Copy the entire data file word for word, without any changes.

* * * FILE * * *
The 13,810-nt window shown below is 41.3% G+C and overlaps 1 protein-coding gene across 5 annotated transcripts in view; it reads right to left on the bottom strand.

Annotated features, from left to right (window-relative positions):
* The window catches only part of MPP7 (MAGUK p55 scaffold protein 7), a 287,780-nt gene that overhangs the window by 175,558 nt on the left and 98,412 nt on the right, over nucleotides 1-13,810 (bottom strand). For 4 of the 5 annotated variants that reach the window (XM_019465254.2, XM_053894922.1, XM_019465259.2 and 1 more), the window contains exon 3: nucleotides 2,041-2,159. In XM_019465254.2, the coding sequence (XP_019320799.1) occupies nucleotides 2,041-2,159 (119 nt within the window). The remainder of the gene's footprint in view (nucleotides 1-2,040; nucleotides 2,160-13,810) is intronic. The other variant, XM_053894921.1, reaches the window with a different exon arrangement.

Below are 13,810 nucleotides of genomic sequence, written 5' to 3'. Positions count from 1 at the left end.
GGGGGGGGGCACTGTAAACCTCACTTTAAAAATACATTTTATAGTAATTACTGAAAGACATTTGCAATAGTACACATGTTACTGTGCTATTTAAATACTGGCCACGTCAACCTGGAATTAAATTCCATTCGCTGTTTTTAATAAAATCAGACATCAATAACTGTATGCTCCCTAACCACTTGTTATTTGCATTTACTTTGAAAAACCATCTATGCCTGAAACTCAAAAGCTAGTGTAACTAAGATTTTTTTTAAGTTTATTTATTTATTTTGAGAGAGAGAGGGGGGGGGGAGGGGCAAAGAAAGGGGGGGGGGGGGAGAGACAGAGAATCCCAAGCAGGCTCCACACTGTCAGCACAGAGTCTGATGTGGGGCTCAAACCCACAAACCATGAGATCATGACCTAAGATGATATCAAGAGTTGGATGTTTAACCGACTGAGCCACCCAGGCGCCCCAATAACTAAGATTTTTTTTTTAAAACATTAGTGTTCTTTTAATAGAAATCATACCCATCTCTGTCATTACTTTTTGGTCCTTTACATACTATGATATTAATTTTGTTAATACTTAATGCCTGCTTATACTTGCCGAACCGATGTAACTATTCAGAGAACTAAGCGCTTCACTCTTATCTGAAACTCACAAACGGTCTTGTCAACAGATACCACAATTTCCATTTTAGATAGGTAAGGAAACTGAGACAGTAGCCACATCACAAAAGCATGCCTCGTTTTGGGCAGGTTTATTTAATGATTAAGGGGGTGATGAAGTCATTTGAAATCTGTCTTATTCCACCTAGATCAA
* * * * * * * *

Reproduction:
The 13,810-nt window shown below is 41.3% G+C and overlaps 1 protein-coding gene across 5 annotated transcripts in view; it reads right to left on the bottom strand.

Annotated features, from left to right (window-relative positions):
* The window catches only part of MPP7 (MAGUK p55 scaffold protein 7), a 287,780-nt gene that overhangs the window by 175,558 nt on the left and 98,412 nt on the right, over nucleotides 1-13,810 (bottom strand). For 4 of the 5 annotated variants that reach the window (XM_019465254.2, XM_053894922.1, XM_019465259.2 and 1 more), the window contains exon 3: nucleotides 2,041-2,159. In XM_019465254.2, the coding sequence (XP_019320799.1) occupies nucleotides 2,041-2,159 (119 nt within the window). The remainder of the gene's footprint in view (nucleotides 1-2,040; nucleotides 2,160-13,810) is intronic. The other variant, XM_053894921.1, reaches the window with a different exon arrangement.

Below are 13,810 nucleotides of genomic sequence, written 5' to 3'. Positions count from 1 at the left end.
GGGGGGGGGCACTGTAAACCTCACTTTAAAAATACATTTTATAGTAATTACTGAAAGACATTTGCAATAGTACACATGTTACTGTGCTATTTAAATACTGGCCACGTCAACCTGGAATTAAATTCCATTCGCTGTTTTTAATAAAATCAGACATCAATAACTGTATGCTCCCTAACCACTTGTTATTTGCATTTACTTTGAAAAACCATCTATGCCTGAAACTCAAAAGCTAGTGTAACTAAGATTTTTTTTAAGTTTATTTATTTATTTTGAGAGAGAGAGGGGGGGGGGAGGGGCAAAGAAAGGGGGGGGGGGGGAGAGACAGAGAATCCCAAGCAGGCTCCACACTGTCAGCACAGAGTCTGATGTGGGGCTCAAACCCACAAACCATGAGATCATGACCTAAGATGATATCAAGAGTTGGATGTTTAACCGACTGAGCCACCCAGGCGCCCCAATAACTAAGATTTTTTTTTTAAAACATTAGTGTTCTTTTAATAGAAATCATACCCATCTCTGTCATTACTTTTTGGTCCTTTACATACTATGATATTAATTTTGTTAATACTTAATGCCTGCTTATACTTGCCGAACCGATGTAACTATTCAGAGAACTAAGCGCTTCACTCTTATCTGAAACTCACAAACGGTCTTGTCAACAGATACCACAATTTCCATTTTAGATAGGTAAGGAAACTGAGACAGTAGCCACATCACAAAAGCATGCCTCGTTTTGGGCAGGTTTATTTAATGATTAAGGGGGTGATGAAGTCATTTGAAATCTGTCTTATTCCACCTAGATCAA